Was it two points dropped or a good point gained? That’s the question for Liverpool supporters the world ’round coming out of a 1-1 draw with Leicester City on Wednesday that in a lot of ways feels more like an opportunity squandered rather than a decent outing against a dangerous team.
Was it two points dropped, or a good point gained? That’s the question for Liverpool supporters the world ’round coming out of a 1-1 draw with Leicester City on Wednesday that in a lot of ways feels more like an opportunity squandered rather than a decent outing against a dangerous team.
As you already know, football isn’t the most forgiving sport.
If nothing else, hopefully the few brave punters out there that took a shot in the dark backing relegation threatened Newcastle United to beat defending champions Manchester City earlier in the week took advantage of some of the amazing promotions on offer by the bookies to give their winnings a healthy bump. It’s a nice thought, but it’s not one that’ll help us when the points are tallied up in May.
Sitting top of the table heading in to February isn’t anything to complain about but missing out on the chance to go seven points clear leaves a sour taste in the mouth regardless of the circumstances.
“I don’t see it like this, that we dropped points,” said Reds boss Jurgen Klopp, taking an altogether different view. “We take what we get – tonight it’s a point and that’s more than we had before the game,” continued the German manager, keen to move on and regain focus. “Am I overly happy? No, of course not, we wanted to win the game, but we knew before it would be really difficult.”
Let’s be honest here: Klopp knows more about football and setting expectations than the rest of us and in more ways than one, he’s absolutely spot-on with his assessment
Although the Foxes may be floundering mid-table, they’ve been bane of the top-four this season with wins over City and Chelsea propping up what’s been a relatively poor season under Claude Puel. Add a credible draw at Anfield to the mix and things look better for the Frenchman, but he can count himself lucky that Harry Maguire — who scored their equalizer just before the break — was only shown a yellow despite being the last man when he fouled Sadio Mane as he looked to run clear through on goal from about 40-yards out.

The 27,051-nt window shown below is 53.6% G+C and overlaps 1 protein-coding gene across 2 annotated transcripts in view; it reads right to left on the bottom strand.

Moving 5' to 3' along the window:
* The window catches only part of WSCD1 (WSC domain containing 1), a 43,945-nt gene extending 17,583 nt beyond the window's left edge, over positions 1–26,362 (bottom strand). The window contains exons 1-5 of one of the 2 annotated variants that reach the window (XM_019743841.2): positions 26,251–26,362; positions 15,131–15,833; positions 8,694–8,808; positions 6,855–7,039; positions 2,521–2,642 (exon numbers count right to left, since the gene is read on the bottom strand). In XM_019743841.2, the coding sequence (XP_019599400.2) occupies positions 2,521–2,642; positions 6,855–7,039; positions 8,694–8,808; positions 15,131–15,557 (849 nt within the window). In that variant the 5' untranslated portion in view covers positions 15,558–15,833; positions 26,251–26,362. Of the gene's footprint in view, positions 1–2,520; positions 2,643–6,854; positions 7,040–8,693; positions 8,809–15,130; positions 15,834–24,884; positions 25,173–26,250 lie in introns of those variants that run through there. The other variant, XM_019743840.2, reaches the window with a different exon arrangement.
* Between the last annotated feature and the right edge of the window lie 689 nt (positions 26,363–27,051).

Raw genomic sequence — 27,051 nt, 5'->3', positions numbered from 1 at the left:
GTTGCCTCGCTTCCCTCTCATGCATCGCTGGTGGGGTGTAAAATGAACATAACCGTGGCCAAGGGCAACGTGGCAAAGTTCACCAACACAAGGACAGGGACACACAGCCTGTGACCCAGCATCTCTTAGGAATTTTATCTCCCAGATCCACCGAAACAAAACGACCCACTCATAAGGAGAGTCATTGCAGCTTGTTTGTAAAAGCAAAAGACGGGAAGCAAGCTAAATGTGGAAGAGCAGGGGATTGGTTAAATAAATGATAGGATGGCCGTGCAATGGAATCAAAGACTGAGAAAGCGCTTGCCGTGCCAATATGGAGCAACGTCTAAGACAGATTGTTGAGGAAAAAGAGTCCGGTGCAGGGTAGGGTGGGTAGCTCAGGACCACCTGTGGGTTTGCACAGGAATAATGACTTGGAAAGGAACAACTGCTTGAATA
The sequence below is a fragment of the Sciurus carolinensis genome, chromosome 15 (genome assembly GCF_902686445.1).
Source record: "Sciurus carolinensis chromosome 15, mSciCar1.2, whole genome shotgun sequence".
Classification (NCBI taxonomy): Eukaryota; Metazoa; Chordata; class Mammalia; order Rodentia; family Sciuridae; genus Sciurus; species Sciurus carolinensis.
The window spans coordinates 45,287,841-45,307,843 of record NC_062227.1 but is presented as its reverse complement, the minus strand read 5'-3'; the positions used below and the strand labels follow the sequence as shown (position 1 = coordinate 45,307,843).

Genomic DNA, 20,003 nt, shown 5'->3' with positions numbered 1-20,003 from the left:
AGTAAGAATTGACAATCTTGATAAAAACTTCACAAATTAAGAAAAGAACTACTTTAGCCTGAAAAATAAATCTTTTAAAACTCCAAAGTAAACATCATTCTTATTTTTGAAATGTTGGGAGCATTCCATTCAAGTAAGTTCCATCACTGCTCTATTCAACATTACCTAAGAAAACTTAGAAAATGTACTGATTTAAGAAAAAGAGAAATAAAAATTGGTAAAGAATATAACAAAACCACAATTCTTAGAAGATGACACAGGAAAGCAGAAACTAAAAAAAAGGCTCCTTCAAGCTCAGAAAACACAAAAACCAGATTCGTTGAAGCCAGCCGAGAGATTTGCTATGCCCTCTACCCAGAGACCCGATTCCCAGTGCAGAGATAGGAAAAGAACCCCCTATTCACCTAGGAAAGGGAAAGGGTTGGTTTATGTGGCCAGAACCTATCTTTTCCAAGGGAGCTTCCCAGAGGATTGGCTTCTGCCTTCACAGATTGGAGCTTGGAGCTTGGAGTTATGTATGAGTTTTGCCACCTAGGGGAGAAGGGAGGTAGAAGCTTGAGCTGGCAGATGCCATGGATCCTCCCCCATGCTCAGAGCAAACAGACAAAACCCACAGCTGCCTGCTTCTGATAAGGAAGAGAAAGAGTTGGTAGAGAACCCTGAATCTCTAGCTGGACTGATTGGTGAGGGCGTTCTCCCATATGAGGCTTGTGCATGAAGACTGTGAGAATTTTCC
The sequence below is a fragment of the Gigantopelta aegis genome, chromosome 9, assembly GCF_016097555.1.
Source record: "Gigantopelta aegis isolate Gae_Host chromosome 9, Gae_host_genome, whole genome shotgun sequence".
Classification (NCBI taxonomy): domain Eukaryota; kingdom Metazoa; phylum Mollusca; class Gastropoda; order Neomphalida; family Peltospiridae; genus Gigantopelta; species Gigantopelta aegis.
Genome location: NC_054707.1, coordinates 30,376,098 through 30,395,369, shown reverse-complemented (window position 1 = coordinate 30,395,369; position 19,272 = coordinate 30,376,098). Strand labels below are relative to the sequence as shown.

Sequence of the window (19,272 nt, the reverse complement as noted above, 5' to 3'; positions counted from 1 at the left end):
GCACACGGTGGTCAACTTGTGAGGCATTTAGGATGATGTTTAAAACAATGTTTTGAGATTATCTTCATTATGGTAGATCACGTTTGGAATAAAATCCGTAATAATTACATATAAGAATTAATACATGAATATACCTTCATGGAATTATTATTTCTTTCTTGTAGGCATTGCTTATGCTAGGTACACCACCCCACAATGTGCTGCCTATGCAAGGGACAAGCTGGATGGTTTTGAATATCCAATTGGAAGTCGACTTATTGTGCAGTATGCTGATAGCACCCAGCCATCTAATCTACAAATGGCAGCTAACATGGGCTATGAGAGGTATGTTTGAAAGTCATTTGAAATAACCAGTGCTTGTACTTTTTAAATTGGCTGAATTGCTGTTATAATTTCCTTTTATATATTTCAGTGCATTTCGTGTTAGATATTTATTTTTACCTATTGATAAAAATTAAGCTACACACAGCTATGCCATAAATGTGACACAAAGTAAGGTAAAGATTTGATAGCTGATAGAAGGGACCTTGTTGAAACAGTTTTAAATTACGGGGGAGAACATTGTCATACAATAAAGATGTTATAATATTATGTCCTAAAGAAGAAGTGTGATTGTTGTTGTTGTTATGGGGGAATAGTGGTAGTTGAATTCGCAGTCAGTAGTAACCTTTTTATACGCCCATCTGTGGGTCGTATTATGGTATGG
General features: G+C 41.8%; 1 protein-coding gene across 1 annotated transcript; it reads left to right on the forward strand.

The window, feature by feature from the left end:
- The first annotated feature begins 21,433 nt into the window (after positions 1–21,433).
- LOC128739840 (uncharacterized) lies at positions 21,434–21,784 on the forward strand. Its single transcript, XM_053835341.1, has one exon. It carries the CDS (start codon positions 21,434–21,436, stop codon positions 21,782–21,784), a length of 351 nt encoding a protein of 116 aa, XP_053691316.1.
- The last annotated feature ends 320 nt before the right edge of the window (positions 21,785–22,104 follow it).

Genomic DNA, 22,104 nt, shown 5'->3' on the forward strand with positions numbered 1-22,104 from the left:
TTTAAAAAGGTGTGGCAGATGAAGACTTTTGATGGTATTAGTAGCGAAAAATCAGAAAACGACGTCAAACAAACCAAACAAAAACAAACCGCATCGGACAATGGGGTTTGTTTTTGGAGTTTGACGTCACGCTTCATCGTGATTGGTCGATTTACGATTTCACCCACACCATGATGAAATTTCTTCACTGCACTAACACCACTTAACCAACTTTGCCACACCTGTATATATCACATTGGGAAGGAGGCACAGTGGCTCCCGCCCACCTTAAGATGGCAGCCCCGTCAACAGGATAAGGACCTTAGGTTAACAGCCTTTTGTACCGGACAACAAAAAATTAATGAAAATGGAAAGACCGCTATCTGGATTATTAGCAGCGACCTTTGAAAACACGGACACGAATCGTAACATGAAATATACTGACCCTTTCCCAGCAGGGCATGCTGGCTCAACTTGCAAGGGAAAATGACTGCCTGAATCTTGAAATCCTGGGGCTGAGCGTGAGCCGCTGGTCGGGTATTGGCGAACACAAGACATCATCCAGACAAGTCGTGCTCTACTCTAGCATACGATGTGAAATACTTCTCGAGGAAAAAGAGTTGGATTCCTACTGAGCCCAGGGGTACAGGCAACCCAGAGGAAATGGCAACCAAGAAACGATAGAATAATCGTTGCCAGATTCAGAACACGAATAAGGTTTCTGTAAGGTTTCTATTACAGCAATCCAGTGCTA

That, of course, wasn’t the only time that referee Martin Atkinson took a skewed view of the rules with Naby Keita unlucky not to be awarded a penalty when the Guinean midfielder had his foot unceremoniously stood on by Leicester full-back Ricardo Pereira.
“What was missing? A bit of luck I think, a bit of extra edge maybe that we sometimes have a little bit more of,” mused Reds defender Virgil van Dijk, speaking to the club’s official website following the final whistle. “There are a lot of circumstances that played a part.”
We knew there’d be days like these; there’s nothing easy about winning a title anywhere in Europe and that’s especially true in England where the competition is so strong. With fourteen matches left on the calendar, there’s almost certainly more twists and turns to come — for us and for the chasing pack — but we have to remember where we were and how far we’ve really come.
Sure, it’s an easy line to trot out and it doesn’t take away from the fact that we missed a trick against the Foxes, but heading in to February, we’ve got a five-point lead at the top of the Premier League having lost only a single match along the way. For a team that traditionally does things the hard way, we’re blazing a relatively easy path.
If that’s not a good enough reason to believe, you may want to give up looking — you’re not going to find one.